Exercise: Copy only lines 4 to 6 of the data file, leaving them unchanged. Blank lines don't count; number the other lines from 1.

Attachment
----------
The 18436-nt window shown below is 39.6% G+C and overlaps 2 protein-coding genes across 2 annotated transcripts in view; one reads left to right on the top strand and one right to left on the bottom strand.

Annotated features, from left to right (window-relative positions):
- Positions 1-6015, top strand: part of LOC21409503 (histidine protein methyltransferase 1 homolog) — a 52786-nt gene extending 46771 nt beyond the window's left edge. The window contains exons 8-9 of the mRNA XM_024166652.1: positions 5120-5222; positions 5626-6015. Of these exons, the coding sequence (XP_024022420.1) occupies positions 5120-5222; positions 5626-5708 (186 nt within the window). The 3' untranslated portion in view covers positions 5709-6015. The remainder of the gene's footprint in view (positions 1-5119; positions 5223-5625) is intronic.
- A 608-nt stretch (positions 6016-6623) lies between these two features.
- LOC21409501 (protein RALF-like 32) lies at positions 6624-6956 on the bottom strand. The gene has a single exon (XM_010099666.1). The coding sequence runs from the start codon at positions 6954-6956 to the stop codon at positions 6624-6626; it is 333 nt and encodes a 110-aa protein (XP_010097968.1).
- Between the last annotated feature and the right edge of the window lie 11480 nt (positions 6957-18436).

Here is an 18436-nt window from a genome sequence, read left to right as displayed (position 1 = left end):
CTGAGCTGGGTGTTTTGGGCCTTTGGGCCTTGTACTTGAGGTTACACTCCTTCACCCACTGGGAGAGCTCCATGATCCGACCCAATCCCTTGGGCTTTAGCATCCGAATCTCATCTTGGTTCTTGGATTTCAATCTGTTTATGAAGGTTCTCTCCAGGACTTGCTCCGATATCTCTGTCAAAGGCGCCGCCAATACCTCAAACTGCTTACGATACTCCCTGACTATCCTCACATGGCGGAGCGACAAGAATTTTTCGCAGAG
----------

- A 608-nt stretch (positions 6016-6623) lies between these two features.
- LOC21409501 (protein RALF-like 32) lies at positions 6624-6956 on the bottom strand. The gene has a single exon (XM_010099666.1). The coding sequence runs from the start codon at positions 6954-6956 to the stop codon at positions 6624-6626; it is 333 nt and encodes a 110-aa protein (XP_010097968.1).
- Between the last annotated feature and the right edge of the window lie 11480 nt (positions 6957-18436).